Sort of. Unfortunately, the characters remain thin and superficial, so this ends up as a flat examination of its themes. Emmanuelle seems less likable here than in the prior flicks as well. She appears like a petulant brat most of the time, and that makes the movie less engaging.

Goodbye also seems like the least stimulating entry in the series. It presents the hottest single shot, as we see extremely gorgeous Chloe (Charlotte Alexandra) strut around the villa naked for one scene. Otherwise, the sex seems bland and perfunctory. Some of that exists to serve the movie’s theme, but much of it’s just tired.

Still, I sure do love the theme song, at least in that “it’s so bad, it’s good” way. According to the translated subtitles, here are the lyrics of the theme in their entirety: “Emmanuelle loves caresses of the mouth and hand/Emmanuelle loves the intellectuals and the laborers/Emmanuelle did not learn loving from the books/Emmanuelle needs her annual dose of ‘I love you’”.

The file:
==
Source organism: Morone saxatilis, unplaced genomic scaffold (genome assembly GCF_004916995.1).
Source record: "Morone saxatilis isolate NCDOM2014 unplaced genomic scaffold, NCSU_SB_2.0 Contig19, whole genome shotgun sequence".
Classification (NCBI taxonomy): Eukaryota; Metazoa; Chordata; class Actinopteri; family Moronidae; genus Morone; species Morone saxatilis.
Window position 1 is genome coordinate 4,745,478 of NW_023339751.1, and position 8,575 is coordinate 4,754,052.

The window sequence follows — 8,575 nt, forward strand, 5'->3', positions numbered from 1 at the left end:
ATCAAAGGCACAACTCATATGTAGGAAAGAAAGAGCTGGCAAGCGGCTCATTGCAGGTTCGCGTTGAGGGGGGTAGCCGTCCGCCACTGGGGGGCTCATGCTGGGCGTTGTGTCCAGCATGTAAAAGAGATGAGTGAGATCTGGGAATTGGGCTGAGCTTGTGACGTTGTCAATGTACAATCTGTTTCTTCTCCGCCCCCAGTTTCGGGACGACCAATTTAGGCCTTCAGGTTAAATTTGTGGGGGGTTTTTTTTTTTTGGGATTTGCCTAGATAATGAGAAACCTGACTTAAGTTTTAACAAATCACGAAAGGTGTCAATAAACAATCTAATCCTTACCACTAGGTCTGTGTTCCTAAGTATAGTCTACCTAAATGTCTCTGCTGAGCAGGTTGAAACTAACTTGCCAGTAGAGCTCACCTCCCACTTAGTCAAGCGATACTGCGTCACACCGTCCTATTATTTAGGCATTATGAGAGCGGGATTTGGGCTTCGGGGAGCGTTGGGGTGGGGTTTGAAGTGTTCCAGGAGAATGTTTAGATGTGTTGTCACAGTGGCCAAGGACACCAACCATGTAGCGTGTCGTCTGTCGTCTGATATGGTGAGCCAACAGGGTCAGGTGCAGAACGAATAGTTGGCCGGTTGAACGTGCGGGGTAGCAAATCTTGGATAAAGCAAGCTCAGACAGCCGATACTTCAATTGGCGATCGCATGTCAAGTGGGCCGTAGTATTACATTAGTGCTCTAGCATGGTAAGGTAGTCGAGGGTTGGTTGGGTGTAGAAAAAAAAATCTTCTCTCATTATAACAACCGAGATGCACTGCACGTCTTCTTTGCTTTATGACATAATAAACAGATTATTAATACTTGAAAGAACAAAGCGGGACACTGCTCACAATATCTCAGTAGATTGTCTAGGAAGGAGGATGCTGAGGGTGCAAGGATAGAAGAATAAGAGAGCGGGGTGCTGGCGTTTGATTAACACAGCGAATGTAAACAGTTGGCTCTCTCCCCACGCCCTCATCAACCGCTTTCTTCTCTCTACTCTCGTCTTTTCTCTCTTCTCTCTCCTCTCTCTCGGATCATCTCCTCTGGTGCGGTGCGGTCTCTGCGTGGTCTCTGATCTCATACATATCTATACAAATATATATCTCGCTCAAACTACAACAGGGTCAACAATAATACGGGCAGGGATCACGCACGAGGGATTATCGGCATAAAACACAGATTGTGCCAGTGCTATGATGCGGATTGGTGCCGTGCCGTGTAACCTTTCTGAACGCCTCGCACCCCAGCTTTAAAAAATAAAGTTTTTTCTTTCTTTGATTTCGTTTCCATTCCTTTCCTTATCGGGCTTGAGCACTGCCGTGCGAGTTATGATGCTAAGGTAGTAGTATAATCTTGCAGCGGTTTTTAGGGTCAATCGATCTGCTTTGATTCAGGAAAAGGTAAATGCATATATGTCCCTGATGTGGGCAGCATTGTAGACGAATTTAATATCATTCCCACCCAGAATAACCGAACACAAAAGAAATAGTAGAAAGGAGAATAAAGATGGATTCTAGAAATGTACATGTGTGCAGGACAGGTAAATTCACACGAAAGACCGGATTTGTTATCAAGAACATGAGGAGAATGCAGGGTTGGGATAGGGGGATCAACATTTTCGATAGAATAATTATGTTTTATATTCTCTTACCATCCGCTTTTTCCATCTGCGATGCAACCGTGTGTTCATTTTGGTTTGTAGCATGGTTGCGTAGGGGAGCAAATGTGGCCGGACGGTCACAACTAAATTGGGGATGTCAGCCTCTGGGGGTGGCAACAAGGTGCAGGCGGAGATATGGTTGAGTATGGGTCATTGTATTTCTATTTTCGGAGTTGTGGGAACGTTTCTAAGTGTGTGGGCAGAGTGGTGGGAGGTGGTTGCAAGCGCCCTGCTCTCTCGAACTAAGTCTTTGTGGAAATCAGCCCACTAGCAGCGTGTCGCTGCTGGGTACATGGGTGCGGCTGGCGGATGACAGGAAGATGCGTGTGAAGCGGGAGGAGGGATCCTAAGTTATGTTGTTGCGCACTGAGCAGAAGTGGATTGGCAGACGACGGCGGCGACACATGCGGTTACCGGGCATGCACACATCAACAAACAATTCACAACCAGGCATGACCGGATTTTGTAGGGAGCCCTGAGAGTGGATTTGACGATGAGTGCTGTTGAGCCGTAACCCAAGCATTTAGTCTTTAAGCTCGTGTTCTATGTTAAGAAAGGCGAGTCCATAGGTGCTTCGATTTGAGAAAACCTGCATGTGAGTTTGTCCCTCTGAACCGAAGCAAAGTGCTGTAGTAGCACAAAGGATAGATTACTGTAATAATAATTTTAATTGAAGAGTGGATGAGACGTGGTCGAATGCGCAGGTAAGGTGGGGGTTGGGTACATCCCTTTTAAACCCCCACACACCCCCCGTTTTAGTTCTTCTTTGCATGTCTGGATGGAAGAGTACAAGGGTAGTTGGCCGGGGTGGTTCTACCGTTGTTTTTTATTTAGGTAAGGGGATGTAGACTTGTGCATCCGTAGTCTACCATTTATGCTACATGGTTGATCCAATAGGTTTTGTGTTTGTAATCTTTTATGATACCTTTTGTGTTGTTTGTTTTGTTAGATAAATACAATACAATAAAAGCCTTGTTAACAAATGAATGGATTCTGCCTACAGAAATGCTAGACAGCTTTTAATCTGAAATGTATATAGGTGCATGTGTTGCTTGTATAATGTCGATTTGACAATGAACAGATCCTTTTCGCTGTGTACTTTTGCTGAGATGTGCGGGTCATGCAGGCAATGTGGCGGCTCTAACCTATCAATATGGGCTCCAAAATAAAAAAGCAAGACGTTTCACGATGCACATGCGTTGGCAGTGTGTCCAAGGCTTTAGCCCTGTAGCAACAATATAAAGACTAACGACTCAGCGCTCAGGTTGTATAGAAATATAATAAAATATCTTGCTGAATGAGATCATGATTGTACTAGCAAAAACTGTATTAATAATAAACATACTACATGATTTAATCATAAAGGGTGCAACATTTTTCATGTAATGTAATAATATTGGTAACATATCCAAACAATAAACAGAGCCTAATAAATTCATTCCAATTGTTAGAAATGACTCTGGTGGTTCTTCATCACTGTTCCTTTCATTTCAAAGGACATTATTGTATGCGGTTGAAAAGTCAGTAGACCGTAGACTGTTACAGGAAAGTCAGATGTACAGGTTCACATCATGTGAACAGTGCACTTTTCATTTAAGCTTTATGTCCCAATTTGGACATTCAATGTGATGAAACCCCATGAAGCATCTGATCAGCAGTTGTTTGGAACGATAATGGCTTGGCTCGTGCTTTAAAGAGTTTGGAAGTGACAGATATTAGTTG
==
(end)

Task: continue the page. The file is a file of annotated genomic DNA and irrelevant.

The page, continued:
Boy, I hope that’s a bad translation – no one could actually write lyrics that terrible, could they? When I’ve mocked this song elsewhere, I’ve heard some indignity that I’d criticize composer Serge Gainsbourg. Nonetheless, I fully stand by my attack on the theme. This lounge reggae is absolutely – but hilariously – atrocious.

I like the fact that Goodbye Emmanuelle at least makes an attempt to develop character themes and issues. However, it does so in a shallow manner and never becomes deep or intriguing. Outside of one very hot shot, even the sex comes across as lackluster. Goodbye doesn’t seem better or worse than its predecessors, which makes it another dull movie.

The DVD Grades: Picture B+/ Audio B/ Bonus D+

Goodbye Emmanuelle appears in an aspect ratio of approximately 2.35:1 on this single-sided, single-layered DVD; the image has been enhanced for 16X9 televisions. Both of the first two flicks looked solid, and Goodbye followed suit with another attractive picture.